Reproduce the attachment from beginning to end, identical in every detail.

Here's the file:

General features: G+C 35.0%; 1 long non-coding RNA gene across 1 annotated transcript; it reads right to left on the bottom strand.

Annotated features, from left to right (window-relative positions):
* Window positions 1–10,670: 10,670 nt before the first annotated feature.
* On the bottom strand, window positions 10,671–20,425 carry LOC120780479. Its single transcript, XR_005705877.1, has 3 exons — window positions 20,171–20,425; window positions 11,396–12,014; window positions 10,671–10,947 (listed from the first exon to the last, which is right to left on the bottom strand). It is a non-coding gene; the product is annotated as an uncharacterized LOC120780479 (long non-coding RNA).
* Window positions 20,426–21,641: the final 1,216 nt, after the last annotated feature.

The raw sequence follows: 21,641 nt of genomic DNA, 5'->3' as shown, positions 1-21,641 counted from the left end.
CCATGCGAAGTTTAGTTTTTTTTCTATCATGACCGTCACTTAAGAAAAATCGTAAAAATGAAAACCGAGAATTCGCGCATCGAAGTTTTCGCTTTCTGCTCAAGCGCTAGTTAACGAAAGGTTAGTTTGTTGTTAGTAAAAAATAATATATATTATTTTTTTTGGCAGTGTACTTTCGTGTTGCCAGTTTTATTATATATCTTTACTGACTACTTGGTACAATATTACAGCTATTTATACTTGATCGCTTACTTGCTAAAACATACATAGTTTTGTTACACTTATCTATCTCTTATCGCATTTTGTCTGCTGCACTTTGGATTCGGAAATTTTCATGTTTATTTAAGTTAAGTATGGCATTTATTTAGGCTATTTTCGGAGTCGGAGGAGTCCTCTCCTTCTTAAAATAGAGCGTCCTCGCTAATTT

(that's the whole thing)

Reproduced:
General features: G+C 35.0%; 1 long non-coding RNA gene across 1 annotated transcript; it reads right to left on the bottom strand.

Annotated features, from left to right (window-relative positions):
* Window positions 1–10,670: 10,670 nt before the first annotated feature.
* On the bottom strand, window positions 10,671–20,425 carry LOC120780479. Its single transcript, XR_005705877.1, has 3 exons — window positions 20,171–20,425; window positions 11,396–12,014; window positions 10,671–10,947 (listed from the first exon to the last, which is right to left on the bottom strand). It is a non-coding gene; the product is annotated as an uncharacterized LOC120780479 (long non-coding RNA).
* Window positions 20,426–21,641: the final 1,216 nt, after the last annotated feature.

The raw sequence follows: 21,641 nt of genomic DNA, 5'->3' as shown, positions 1-21,641 counted from the left end.
CCATGCGAAGTTTAGTTTTTTTTCTATCATGACCGTCACTTAAGAAAAATCGTAAAAATGAAAACCGAGAATTCGCGCATCGAAGTTTTCGCTTTCTGCTCAAGCGCTAGTTAACGAAAGGTTAGTTTGTTGTTAGTAAAAAATAATATATATTATTTTTTTTGGCAGTGTACTTTCGTGTTGCCAGTTTTATTATATATCTTTACTGACTACTTGGTACAATATTACAGCTATTTATACTTGATCGCTTACTTGCTAAAACATACATAGTTTTGTTACACTTATCTATCTCTTATCGCATTTTGTCTGCTGCACTTTGGATTCGGAAATTTTCATGTTTATTTAAGTTAAGTATGGCATTTATTTAGGCTATTTTCGGAGTCGGAGGAGTCCTCTCCTTCTTAAAATAGAGCGTCCTCGCTAATTT